Trout key to university’s cancer studies
Trout are better models for cancer research than mice or rats, a leading researcher at Oregon State University said.
George Bailey helped found the university’s world-class trout research center, which recently completed a study of the effects on tissue of carcinogenic Dibutyl phthalate, used in adhesives, plastics and ink, The (Portland) Oregonian reported Tuesday.
Three decades of aquatic study convinced Bailey, 68, that trout are cheaper to raise and care for than rodents, and have inherently lower cancer rates, which lessens the margin for error in studies, Bailey said.
Trout studies at the university led to the discovery that chlorophyllin, a derivative of the material that makes plants green, renders the carcinogen Aflatoxin harmless, Bailey said. Aflatoxin is of particular concern in developing nations where it’s presence on grains and nuts causes high rates of liver cancer.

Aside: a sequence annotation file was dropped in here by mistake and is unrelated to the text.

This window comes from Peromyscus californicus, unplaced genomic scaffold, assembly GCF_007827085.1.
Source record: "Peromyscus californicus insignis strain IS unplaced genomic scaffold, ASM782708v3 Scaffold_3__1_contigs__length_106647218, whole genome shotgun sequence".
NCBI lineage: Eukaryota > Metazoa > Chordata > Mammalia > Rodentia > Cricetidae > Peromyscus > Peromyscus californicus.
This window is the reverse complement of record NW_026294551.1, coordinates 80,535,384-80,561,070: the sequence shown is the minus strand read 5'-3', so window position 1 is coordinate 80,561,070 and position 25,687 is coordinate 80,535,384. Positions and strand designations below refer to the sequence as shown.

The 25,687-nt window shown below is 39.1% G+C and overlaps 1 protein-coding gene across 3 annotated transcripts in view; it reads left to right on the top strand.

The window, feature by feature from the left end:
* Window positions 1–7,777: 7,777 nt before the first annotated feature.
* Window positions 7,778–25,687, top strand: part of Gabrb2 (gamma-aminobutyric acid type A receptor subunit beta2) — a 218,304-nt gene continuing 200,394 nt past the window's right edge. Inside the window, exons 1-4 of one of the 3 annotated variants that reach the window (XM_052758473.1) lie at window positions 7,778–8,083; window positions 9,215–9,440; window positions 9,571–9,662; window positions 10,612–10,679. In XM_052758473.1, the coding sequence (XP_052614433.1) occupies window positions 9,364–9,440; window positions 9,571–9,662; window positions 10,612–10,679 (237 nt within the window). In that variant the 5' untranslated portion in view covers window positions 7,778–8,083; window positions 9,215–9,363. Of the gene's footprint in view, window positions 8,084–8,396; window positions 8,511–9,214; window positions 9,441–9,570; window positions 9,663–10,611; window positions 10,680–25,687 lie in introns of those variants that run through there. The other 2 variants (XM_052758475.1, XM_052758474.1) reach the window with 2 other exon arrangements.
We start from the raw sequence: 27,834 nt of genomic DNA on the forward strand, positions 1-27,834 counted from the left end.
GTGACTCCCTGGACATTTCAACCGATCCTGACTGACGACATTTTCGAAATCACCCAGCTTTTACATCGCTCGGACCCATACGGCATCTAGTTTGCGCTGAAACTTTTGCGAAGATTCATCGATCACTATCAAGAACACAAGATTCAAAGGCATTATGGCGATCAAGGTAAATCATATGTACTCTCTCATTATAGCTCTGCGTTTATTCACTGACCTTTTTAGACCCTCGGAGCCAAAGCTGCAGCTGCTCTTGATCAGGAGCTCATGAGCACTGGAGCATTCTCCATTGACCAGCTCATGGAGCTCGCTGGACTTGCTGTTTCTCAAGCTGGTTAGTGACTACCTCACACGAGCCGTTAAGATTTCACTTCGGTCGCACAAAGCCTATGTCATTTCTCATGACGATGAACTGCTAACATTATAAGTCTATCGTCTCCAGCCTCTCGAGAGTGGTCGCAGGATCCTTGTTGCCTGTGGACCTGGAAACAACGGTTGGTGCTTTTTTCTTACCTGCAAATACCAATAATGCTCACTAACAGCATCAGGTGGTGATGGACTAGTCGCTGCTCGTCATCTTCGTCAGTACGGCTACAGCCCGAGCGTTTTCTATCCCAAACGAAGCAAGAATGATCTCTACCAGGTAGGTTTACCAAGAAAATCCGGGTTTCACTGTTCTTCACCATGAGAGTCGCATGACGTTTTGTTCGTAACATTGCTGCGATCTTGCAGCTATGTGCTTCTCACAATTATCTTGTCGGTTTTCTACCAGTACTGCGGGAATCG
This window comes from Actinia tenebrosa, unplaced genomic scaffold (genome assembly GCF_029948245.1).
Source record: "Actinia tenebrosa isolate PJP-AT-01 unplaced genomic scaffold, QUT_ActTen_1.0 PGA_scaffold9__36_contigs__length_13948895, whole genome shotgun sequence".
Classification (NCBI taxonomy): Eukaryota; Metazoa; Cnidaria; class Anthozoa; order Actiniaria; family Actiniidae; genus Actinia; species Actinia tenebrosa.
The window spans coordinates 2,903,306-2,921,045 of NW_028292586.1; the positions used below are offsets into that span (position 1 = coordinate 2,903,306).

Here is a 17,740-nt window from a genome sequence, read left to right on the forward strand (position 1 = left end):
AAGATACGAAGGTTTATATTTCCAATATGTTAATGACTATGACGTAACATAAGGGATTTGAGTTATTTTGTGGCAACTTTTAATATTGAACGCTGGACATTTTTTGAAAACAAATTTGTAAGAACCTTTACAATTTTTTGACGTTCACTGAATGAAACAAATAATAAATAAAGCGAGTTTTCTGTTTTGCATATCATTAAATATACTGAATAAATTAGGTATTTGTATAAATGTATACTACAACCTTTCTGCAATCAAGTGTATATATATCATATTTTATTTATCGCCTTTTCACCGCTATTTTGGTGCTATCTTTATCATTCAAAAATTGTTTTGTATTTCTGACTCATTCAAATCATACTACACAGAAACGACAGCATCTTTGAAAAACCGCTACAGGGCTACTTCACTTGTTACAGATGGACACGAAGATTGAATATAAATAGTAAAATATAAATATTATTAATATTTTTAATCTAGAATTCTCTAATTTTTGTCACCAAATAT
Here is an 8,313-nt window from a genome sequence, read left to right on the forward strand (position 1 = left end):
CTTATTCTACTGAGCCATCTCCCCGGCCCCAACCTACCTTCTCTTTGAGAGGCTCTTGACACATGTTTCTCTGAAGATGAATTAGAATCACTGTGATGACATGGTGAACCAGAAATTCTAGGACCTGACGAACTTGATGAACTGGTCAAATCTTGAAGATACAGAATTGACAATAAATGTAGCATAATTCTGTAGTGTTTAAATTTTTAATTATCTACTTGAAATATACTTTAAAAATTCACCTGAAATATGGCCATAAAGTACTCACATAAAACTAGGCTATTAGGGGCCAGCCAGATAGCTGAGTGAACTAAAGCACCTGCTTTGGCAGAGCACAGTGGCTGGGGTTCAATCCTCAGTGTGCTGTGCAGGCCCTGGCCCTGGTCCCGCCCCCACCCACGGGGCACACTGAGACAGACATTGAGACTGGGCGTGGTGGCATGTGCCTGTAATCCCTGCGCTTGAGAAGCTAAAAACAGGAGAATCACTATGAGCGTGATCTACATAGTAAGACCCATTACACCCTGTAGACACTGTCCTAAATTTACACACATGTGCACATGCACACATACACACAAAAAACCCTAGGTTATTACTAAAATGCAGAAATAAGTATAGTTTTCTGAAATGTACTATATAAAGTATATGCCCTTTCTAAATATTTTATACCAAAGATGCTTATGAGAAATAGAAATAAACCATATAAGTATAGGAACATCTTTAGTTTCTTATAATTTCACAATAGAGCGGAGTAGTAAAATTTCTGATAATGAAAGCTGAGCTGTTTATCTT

We can reduce the cancer rate in those people for pennies a day, affecting millions of human lives, and this was discovered because of the rainbow trout, Bailey said.